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Educators preserve, shape future with 'ALT NEW COLLEGE'; NY appeals court denies delay for Trump civil fraud trial; Michigan coalition gets cash influx to improve childcare.

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A House Committee begins its first hearing in the Biden impeachment inquiry, members of Congress talk about the looming budget deadline and energy officials testify about the Maui wildfires.

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A small fire department in rural Indiana is determined not to fail new moms and babies, the growing election denial movement has caused voting districts to change procedures and autumn promises spectacular scenery along America's rural byways.

CT Voters Adopt Early Voting Amendment

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Wednesday, November 16, 2022   

A majority of Connecticut voters have elected to allow early voting in the state. Though a similar ballot initiative failed in 2014, this time 60% of Connecticut voters approved the amendment.

The goal is to provide people with greater ability to vote. Before, Connecticut was one of four states to not allow early voting.

Helen Humphreys, communications coordinator for the Connecticut Citizen Action Group, noted the biggest drawback of single-day voting is lack of access. She thinks cities will see direct benefits to adding early voting.

"I've voted in Suffield, and I've voted in Bridgeport, and the experience was very different," Humphreys recounted. "In Suffield, you walk in and out; in Bridgeport, I waited in line for over an hour to vote. So, I think especially for those in cities and high population areas, this is going to be a huge benefit, because it will give them the opportunity to vote when they can."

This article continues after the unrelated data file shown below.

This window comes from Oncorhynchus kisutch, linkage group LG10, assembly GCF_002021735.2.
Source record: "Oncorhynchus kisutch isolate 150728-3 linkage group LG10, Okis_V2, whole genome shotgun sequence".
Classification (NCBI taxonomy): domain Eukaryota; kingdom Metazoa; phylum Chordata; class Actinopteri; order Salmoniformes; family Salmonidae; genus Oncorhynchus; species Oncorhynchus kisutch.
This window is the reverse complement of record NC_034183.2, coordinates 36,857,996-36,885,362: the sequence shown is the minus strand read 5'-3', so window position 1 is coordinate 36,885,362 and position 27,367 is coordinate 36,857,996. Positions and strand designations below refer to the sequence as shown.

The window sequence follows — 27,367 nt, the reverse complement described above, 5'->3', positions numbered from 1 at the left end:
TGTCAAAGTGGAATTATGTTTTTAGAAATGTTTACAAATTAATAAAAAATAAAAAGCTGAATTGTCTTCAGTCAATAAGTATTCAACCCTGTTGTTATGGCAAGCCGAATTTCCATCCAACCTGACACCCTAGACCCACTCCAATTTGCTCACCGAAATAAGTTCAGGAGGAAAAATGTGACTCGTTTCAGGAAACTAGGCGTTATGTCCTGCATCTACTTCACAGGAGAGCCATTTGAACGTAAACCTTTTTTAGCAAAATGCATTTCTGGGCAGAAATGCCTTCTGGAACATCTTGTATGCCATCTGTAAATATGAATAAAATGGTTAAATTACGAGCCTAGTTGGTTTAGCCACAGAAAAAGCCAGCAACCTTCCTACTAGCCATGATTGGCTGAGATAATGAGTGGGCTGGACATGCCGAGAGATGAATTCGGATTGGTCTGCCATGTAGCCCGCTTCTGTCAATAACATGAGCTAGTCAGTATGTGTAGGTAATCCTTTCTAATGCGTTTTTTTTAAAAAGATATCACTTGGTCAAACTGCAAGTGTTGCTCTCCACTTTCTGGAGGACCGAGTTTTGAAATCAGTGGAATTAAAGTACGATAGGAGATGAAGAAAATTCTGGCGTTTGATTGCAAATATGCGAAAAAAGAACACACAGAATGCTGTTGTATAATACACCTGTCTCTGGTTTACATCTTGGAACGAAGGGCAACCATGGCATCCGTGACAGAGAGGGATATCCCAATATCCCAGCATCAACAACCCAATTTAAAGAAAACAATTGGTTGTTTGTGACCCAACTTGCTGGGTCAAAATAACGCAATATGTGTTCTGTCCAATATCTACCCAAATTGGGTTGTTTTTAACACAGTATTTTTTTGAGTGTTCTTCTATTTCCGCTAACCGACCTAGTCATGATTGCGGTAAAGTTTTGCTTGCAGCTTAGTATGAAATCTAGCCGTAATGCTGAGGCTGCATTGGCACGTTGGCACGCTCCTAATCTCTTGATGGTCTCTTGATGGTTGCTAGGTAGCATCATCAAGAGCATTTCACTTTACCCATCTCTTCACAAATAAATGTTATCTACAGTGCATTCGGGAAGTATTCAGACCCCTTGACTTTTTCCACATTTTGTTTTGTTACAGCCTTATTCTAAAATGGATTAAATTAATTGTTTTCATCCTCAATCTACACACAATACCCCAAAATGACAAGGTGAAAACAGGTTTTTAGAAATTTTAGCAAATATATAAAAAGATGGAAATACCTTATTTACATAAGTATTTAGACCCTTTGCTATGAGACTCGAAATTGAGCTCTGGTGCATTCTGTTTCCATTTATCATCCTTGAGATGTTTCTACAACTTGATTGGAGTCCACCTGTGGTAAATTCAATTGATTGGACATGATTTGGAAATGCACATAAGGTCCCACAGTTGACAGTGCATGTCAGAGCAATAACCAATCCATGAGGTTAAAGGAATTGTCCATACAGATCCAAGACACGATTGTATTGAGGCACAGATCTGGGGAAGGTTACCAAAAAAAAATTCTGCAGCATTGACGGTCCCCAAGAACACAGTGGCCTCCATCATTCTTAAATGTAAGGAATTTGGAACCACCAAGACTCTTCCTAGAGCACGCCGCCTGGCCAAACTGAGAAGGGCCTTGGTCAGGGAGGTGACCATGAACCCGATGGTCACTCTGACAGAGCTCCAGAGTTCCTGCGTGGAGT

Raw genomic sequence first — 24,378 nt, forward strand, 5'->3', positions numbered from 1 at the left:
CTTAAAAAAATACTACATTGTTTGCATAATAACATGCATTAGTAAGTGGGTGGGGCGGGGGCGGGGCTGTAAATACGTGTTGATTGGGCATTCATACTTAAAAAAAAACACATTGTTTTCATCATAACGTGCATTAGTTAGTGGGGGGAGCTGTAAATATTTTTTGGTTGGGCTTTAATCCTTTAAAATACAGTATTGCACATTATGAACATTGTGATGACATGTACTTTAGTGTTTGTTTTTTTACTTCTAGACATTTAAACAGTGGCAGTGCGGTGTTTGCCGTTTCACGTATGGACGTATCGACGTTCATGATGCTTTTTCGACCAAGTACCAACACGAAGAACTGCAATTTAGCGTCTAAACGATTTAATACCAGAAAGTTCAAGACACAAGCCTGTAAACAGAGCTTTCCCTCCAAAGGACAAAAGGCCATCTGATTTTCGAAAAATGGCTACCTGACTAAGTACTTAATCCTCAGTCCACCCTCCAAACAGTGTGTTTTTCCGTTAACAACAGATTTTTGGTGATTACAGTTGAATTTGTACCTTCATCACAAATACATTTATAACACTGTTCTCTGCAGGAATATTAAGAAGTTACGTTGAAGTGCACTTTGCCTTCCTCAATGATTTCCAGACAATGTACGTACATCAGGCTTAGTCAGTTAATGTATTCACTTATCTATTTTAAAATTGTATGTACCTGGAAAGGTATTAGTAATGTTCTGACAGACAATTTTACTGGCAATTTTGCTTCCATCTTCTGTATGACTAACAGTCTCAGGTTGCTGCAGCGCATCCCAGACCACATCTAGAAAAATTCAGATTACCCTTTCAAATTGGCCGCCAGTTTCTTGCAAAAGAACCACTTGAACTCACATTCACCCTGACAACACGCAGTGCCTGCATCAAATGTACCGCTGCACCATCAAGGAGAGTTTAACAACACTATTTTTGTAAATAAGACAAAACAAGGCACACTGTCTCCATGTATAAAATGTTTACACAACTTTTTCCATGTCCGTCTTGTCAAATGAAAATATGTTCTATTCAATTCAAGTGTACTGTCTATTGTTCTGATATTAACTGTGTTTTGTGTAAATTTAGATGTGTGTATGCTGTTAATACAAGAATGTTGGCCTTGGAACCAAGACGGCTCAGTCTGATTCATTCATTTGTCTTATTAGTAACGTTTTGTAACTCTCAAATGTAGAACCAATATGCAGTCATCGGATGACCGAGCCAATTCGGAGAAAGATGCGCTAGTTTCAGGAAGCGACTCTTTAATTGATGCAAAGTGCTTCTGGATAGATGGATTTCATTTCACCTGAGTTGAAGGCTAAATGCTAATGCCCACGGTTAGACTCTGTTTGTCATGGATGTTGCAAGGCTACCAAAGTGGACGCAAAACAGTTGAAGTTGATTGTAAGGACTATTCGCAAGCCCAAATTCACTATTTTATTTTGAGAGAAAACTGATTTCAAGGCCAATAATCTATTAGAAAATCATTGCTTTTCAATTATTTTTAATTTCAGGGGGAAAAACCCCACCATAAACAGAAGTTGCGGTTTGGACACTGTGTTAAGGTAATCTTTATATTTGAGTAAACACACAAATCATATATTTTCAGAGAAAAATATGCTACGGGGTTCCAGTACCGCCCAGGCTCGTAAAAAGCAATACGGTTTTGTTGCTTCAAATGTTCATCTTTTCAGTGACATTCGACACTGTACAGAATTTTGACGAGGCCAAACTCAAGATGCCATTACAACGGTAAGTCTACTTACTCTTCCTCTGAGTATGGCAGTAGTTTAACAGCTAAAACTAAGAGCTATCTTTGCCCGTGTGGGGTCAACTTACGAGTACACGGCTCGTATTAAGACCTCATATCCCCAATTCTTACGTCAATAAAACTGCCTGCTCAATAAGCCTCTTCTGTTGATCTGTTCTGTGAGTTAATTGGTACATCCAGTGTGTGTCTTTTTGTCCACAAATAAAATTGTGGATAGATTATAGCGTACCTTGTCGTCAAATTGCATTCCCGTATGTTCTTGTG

Passing with a modest majority, the new amendment already faces a legal challenge from a New Britain woman who claims it is unconstitutional. Humphreys disagrees, after speaking with some legal experts in the state. Rep. Gale Mastrofrancesco, R-Wolcott, and Sen. Rob Sampson, R-Wolcott, both wanted more checks and balances in the state early-voting bill to prevent voter fraud.

Humphreys acknowledged implementing the rules for early voting will be a matter of balance. She wants to ensure people have enough time to vote, while towns and poll workers are not overburdened. She noted the change will help those who might not have the time to go out and vote on Election Day.

"People want a voting system that meets the needs of Connecticut families today," Humphreys contended. "Really, it's clear Connecticut voters want more opportunities to exercise their right to vote. It's something that I think will benefit a lot of people who aren't available on one specific Tuesday in November."

In November 2024, Connecticut voters will be asked to add an amendment about no-excuse absentee voting. It would mean any voter can request a mail-in ballot, rather than having to submit an application to receive a ballot.


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